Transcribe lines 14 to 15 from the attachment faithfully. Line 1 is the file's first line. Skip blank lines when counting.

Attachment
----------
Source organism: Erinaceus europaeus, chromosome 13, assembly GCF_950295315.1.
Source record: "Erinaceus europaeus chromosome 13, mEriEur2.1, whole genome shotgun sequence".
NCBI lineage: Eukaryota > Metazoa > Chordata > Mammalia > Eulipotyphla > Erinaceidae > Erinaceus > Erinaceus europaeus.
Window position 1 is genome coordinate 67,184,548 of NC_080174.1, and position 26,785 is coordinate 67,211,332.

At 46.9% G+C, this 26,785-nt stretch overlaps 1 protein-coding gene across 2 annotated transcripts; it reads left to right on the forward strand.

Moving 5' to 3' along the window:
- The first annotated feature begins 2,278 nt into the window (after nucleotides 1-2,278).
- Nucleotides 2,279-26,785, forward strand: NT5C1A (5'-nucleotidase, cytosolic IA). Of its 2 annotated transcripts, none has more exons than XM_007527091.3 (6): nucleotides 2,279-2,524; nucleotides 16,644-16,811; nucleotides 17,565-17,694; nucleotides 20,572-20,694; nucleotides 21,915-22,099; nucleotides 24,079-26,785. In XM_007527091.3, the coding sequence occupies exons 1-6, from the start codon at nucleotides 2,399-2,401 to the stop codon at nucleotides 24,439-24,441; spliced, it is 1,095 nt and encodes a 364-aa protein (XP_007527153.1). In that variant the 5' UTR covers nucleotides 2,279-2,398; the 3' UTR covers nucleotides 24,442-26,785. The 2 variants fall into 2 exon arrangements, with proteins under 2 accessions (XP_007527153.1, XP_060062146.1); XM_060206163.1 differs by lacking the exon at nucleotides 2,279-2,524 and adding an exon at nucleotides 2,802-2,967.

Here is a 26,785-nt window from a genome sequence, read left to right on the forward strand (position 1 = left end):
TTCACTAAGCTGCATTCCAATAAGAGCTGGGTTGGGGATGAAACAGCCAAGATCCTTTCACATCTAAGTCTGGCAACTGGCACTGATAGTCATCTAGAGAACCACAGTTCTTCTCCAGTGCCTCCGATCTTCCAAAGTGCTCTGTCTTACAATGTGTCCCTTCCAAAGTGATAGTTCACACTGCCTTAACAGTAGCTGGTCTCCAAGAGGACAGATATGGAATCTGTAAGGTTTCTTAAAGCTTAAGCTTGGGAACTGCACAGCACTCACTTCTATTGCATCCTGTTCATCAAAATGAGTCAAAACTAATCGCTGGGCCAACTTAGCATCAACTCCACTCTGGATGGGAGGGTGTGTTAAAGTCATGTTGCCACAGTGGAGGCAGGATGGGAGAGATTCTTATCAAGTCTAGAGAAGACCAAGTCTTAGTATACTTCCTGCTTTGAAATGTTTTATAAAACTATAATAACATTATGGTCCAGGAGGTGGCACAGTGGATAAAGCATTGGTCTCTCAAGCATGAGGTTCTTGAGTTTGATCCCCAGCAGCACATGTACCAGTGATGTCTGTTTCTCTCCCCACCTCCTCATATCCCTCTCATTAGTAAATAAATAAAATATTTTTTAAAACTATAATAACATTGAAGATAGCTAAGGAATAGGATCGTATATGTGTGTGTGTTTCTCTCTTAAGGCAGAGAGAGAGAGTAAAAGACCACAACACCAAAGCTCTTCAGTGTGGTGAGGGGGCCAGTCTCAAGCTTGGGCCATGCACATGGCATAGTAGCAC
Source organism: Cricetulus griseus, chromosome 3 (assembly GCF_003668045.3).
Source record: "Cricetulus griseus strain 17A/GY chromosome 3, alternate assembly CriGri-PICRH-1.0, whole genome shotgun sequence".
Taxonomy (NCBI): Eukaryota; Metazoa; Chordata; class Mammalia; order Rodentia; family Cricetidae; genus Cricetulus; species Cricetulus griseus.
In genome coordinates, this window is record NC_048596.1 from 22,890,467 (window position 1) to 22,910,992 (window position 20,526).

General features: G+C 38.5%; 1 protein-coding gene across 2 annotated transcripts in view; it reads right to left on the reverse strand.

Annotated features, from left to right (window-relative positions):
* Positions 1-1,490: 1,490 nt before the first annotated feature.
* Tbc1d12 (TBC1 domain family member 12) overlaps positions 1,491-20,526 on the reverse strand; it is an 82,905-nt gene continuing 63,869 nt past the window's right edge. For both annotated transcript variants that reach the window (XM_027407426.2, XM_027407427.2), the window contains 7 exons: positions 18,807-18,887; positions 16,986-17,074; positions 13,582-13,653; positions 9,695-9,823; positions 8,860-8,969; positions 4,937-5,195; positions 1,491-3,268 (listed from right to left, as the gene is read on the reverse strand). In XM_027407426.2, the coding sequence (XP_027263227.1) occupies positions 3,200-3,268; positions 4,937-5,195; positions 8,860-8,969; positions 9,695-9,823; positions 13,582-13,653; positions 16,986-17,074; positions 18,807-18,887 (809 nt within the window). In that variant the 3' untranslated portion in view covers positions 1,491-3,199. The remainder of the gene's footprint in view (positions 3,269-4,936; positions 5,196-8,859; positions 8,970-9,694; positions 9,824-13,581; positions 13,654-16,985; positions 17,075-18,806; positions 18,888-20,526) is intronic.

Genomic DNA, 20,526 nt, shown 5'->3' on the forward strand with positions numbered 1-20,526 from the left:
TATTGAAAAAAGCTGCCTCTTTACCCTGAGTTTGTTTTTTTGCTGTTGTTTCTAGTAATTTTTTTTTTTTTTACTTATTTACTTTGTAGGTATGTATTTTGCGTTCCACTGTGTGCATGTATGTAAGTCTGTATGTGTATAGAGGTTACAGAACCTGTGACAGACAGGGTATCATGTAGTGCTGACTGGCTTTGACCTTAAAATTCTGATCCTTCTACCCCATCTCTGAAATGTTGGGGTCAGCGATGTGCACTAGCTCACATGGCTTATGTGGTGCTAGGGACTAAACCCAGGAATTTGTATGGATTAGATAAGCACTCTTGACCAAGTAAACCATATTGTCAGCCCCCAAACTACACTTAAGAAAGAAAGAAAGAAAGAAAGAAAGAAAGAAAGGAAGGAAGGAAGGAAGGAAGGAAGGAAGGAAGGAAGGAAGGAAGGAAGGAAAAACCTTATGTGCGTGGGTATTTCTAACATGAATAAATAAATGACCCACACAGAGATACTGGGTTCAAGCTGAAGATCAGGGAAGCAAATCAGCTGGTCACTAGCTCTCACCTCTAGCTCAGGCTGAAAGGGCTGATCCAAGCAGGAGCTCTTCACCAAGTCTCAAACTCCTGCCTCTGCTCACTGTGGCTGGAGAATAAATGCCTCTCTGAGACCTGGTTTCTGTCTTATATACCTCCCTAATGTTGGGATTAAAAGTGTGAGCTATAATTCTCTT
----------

In genome coordinates, this window is record NC_048596.1 from 22,890,467 (window position 1) to 22,910,992 (window position 20,526).

General features: G+C 38.5%; 1 protein-coding gene across 2 annotated transcripts in view; it reads right to left on the reverse strand.